"Sunset... Old Orchard Beach, ME"
* * *
Compassion, as a downward movement toward solidarity instead of an upward movement toward popularity, does not require heroic gestures or a sensational turnaround. In fact, the compassionate life is mostly hidden in the ordinariness of everyday life.
*Henri J. M. Nouwen, Here and Now.
* * *
May 11, 2007 - written when I was a pastor in the Christian faith.
Today, I got a letter from a woman I only met last evening. She is a deeply spiritual woman. She is not into religion. I wondered why she wanted to get to know, then, a religious leader. She explained why.
That was last evening. Now, let us forward to this morning, just minutes ago ...
Have you heard this... God is in the details. One little detail is I have been going through a situation that has challenged me as person and leader. It has been stressful. My friend's letter this morning, without her knowing any details of the situation I refer to, was so wisely and heartfully instructive, as she spoke of her growth spiritually. I was so overwhelmed, here sitting in my office chair. It was as though God had said to her, "Hey, write this down. That guy you just met, he needs to hear this." Her words were the Word of God. Her confession of her experience was a link to the Divine.
I wrote her, affirming the experience of her compassionate ministry to me. She was Christ, through her awe of and love for our Love~Source. Her tethering to Christ, led me back more surely and gracefully into the Heart of the Beloved. Amen.
We can get lost in the details. Or we can be discovered by God in the details. We choose. Christ waits.
Brian K. Wilcox
May 11, 2007
* * *
Through the mundane details of life... there Grace most often finds us, not through extraordinary breakthroughs of insight or transcendent, ecstatic experiences. Grace most often moves and works quietly. Likewise, compassionate beings do not call attention to themselves to get credit for their gracefulness. Many compassionate beings in this world are never known but by a few.
* * *
Compassion may reach us through another without her being aware. This can encourage us to look deeply into the details of our lives to see the grace already being given us to receive.
We can see Life meet and greet us in unplanned encounters and timely gestures of generosity. We do not need so much to plan such a blessing of others as to be available to be used to do so. We need to be prepared to receive others' compassion toward us, also.
This downwardness of benevolence can inspire us to realize that through simple acts, we can reach out to others without their acknowledging we are doing so. In fact, we need to remain low, not lifting ourselves up, not demanding merit or attention for our kindness, trusting we will be guided to those who need a word or an act that extends grace to them.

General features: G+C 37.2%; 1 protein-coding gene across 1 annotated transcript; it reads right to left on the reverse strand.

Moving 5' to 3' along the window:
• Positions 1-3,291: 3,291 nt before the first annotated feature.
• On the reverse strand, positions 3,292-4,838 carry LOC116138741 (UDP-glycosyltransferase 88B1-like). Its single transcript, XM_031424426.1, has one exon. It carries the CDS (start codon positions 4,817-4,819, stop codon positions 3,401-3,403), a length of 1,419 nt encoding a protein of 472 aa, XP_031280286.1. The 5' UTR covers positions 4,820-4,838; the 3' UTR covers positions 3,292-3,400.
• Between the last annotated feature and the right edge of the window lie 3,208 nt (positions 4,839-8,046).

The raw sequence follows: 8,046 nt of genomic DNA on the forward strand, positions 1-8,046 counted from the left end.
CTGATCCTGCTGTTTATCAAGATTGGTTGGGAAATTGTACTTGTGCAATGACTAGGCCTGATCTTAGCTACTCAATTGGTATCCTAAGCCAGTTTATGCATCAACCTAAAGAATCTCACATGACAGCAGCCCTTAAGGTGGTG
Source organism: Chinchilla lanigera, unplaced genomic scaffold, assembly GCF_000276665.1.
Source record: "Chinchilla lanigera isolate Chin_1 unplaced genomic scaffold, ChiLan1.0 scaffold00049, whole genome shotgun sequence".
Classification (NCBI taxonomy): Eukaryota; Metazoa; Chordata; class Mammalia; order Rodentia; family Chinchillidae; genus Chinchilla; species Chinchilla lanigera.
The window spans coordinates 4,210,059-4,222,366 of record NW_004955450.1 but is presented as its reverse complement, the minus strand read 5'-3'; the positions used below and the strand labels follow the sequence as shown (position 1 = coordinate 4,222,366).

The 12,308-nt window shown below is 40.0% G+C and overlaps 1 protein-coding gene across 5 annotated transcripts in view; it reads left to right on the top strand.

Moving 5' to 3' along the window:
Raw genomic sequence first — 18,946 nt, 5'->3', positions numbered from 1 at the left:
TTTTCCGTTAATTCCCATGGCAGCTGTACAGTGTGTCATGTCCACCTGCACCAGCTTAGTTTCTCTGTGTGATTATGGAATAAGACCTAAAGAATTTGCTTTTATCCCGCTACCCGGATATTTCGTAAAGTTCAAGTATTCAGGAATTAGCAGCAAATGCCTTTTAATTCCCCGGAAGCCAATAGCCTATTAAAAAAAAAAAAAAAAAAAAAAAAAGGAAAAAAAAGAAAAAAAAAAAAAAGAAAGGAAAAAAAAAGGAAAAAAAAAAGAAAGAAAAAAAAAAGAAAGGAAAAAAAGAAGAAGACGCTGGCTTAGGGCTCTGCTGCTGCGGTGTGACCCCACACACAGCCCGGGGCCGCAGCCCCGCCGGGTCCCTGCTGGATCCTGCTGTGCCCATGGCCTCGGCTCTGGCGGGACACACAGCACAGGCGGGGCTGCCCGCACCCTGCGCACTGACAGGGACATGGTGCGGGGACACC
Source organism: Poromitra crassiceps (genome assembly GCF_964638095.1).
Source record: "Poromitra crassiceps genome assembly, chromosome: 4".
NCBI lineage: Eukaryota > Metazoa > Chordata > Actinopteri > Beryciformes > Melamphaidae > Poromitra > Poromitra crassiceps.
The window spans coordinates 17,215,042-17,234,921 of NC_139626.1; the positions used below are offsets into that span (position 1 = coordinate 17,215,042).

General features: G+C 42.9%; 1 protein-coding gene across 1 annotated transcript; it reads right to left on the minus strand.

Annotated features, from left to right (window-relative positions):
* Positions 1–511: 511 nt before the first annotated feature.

* * *
To help transform the suffering of others, we need to practice our natural self-compassion - for compassion is compassion, not other or self-compassion. I thought of this need recently when meditating. I had been ill and in pain for days. I tried to meditate daily. But even quietly sitting was difficult, for I was more aware of my suffering body and mind in the quietness. As this one morning proceeded, I felt better and sat to do the second mediation sit. Sitting on the seiza bench, the feelings of illness and accompanying anxiety arose. I sat, disappointed at the return of it. I realized, then, this was a time to show myself the compassion I wished to show others. I did. I recognized the malaise and anxiety that arose, for, in silence, our defenses are released. So, I recognized this was natural. The ill-feeling shifted to less marked, and I was able to finish the sit. So, after serving others for many years as a clergyperson, professor, spiritual guide, and chaplain, I am learning more about how important it is for me to show compassion to myself. This self-compassion has not been an easy lesson for me. I have often withheld kindness from myself while in service to others. Now, tending kindly my suffering, I am identifying with the suffering of all others - human and non-human. This is a redemptive work of grace... to relate to my suffering with the tenderness we all need to express to all beings. Showing compassion to the other and myself are mutually inclusive.
* * *
How can I relate to the suffering of the world if I cannot touch my suffering deeply? We, to be beings of compassion, touch deeply our suffering. In touching our suffering, we touch all suffering. We do not indulge it, but we open ourselves to see it in compassion. Even talking with it in kindness is an act of grace: "Suffering, I know you are there. I am your friend; all will be well. We will get through this together."
* * *
*© Brian K. Wilcox, 2021
*Brian's book, An Ache for Union: Poems on Oneness with God through Love, can be ordered through major online booksellers or the publisher AuthorHouse. The book consists of poems based on wisdom traditions, predominantly Christian, Buddhist, and Sufi, with extensive notes on the poetry's teachings and imagery.